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Feeding young minds

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Contact Colin McNickle (412-320-7836 or

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Saturday, Feb. 2, 2013, 9:00 p.m.

McDonald's may have found a happy medium amid today's concerns about childhood obesity, nanny-state regulations and literacy — in the United Kingdom, where it's giving away children's books with Happy Meals.

Last year, McDonald's gave away 9 million such books in a pilot version of the full-scale program it's now rolling out. Working with the U.K.'s National Literacy Trust, it plans to give away 15 million children's books by 2015 — and is also providing vouchers that can be used to buy children's books for just 1 British pound each at U.K. retailer WHSmith.

The campaign will make the fast-food chain the U.K.'s biggest distributor of children's books, according to the British newspaper The Telegraph. The books will be both fiction and nonfiction, starting with nonfiction titles about stars and planets, big cats and oceans from DK Books' “Amazing World” series.

National Literary Trust research shows only half of U.K. children enjoy reading and a third don't own even one book — and links childhood book ownership to success later in life, according to another British newspaper, The Guardian.

Conal Presho, the trust's head of development, told The Guardian its focus in partnering with McDonald's “is on using any way we can to encourage children to read, and to read anything they can ... anything that spreads children's enjoyment of reading.”

It's undeniable that this effort helps McDonald's improve its image at a time when it's increasingly criticized for what and how it markets to children. But it would be a churlish critic indeed who'd put more importance on such concerns than on the good that learning to enjoy reading in childhood can do — and how critical it is to instill a positive attitude toward reading among the age group most fond of Happy Meals.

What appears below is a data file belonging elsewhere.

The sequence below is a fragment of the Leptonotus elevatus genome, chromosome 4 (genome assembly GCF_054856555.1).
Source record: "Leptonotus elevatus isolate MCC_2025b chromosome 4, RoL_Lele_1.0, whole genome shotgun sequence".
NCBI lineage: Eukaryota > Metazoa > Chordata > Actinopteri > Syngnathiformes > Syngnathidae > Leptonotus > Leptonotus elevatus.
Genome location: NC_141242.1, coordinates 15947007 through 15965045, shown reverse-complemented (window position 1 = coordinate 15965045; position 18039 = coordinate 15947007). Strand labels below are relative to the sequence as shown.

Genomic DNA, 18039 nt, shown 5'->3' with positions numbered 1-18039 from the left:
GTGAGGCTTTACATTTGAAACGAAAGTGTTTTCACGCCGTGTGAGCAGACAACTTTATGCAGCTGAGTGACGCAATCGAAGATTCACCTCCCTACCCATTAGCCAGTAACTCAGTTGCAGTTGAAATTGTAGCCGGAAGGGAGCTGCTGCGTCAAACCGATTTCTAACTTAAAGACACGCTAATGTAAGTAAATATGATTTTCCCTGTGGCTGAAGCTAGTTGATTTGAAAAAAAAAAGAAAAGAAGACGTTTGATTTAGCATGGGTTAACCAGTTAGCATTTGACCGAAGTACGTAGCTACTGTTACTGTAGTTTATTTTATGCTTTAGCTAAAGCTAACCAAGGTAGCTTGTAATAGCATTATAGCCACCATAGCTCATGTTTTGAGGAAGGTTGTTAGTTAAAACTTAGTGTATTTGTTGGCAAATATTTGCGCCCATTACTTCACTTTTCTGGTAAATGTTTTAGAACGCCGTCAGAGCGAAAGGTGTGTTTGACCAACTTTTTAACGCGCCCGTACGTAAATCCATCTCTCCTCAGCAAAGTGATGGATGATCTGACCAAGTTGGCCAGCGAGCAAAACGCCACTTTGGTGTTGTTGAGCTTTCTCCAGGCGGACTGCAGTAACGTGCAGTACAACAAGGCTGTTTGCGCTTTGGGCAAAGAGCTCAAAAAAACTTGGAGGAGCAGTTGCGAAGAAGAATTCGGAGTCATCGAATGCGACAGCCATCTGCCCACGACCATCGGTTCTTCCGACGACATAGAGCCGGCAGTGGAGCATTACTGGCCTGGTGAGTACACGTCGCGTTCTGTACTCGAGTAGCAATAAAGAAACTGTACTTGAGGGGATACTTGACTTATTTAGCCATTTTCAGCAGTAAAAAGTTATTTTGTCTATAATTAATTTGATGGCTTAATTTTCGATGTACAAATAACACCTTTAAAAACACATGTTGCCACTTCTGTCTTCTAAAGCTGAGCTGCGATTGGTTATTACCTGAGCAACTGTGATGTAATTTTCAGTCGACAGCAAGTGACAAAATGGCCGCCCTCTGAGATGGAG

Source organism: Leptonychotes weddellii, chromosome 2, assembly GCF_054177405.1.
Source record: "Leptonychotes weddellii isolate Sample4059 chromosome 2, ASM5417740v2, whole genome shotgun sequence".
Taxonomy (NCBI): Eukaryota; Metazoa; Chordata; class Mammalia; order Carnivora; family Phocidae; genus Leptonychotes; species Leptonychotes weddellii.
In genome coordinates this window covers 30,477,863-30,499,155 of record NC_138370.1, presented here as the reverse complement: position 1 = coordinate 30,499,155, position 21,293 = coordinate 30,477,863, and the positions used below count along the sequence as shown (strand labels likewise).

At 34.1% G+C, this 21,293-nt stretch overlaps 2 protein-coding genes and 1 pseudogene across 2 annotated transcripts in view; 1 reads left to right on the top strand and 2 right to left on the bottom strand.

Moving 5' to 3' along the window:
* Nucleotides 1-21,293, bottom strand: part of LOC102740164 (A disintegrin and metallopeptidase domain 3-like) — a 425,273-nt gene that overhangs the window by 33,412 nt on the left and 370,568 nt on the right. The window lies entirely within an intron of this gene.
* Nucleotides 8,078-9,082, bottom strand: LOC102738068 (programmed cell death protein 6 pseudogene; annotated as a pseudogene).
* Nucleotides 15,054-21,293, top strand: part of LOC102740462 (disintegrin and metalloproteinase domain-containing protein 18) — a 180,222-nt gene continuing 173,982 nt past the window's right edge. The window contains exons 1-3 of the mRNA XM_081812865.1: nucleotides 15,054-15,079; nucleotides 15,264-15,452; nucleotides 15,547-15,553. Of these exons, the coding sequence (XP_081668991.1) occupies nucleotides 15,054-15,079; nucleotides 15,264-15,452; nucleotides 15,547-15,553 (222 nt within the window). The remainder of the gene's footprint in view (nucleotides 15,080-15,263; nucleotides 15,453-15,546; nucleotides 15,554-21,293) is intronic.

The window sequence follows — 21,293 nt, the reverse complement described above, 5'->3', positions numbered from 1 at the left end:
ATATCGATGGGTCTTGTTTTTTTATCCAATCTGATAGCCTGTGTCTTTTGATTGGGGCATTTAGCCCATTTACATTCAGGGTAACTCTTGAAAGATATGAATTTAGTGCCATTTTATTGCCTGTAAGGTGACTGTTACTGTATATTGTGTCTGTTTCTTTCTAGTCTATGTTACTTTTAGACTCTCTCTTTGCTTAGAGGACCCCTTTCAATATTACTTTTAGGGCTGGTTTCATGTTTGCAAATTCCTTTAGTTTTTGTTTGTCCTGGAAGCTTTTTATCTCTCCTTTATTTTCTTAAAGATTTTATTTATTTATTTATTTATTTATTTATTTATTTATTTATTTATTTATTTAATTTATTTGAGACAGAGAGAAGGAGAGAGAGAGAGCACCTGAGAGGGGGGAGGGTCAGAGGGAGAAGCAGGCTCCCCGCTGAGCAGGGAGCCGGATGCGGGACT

Kids who like to read gain a rewarding, encouraging outlet for their natural curiosity; a fundamental skill for education — the formal, classroom variety and the informal, self-directed, lifelong kind; and a key for developing the sort of critical thinking capacity in such short supply these days.

Imagine the potential impact if McDonald's were to conduct a campaign similar to its U.K. effort through its U.S. restaurants. It probably wouldn't silence the chain's harshest detractors — what would? But however many U.S. kids would get books of their own, each would have a chance at a better life that otherwise might be beyond their reach — and that would make for millions of truly Happy Meals on this side of the Atlantic.

Spark kids' interest with White House pets

Politics and history are serious matters, about which many serious books are written — which makes the occasional title that provides a change of pace from all that seriousness all the more welcome. One that stops short of silliness but makes learning about U.S. presidents downright enjoyable for both youngsters and parents is “President Adams' Alligator” by Peter W. Barnes and Cheryl Shaw Barnes (Little Patriot Press, available Monday).

This latest offering from a well-known husband-and-wife writing/illustration team is geared for kids age 8 and older. Among the things they'll learn:

• Calvin Coolidge walked a raccoon named Rebecca around the White House on a leash.

• Abraham Lincoln's Fido was the first presidential dog to be photographed.

• James Buchanan's 170-pound Newfoundland, Lara, was the biggest White House canine to date.

• Lyndon Johnson danced with Luki, a stray mutt found at a gas station, at the wedding of his daughter Luci.

• Probably less well known than Fala, the dog depicted beside the statue of the Franklin D. Roosevelt Memorial's namesake, is Major, FDR's German Shepherd, who once tried to tear the pants off Great Britain's prime minister.

• Theodore Roosevelt kept more pets than any other president in a veritable White House menagerie that included snakes, lizards, a flying squirrel, a hyena, a zebra, a badger and a rat.

• Warren G. Harding and family threw a birthday party for their dog Laddie Boy, inviting other dogs and serving a cake made of dog biscuits.

Suitable for classroom and bedtime use, with a section offering games and quizzes that reinforce what children read in it, “President Adams' Alligator” is a book that can teach adults a few new presidential facts, too.

Alan Wallace is a Trib Total Media editorial page writer (412-320-7983 or

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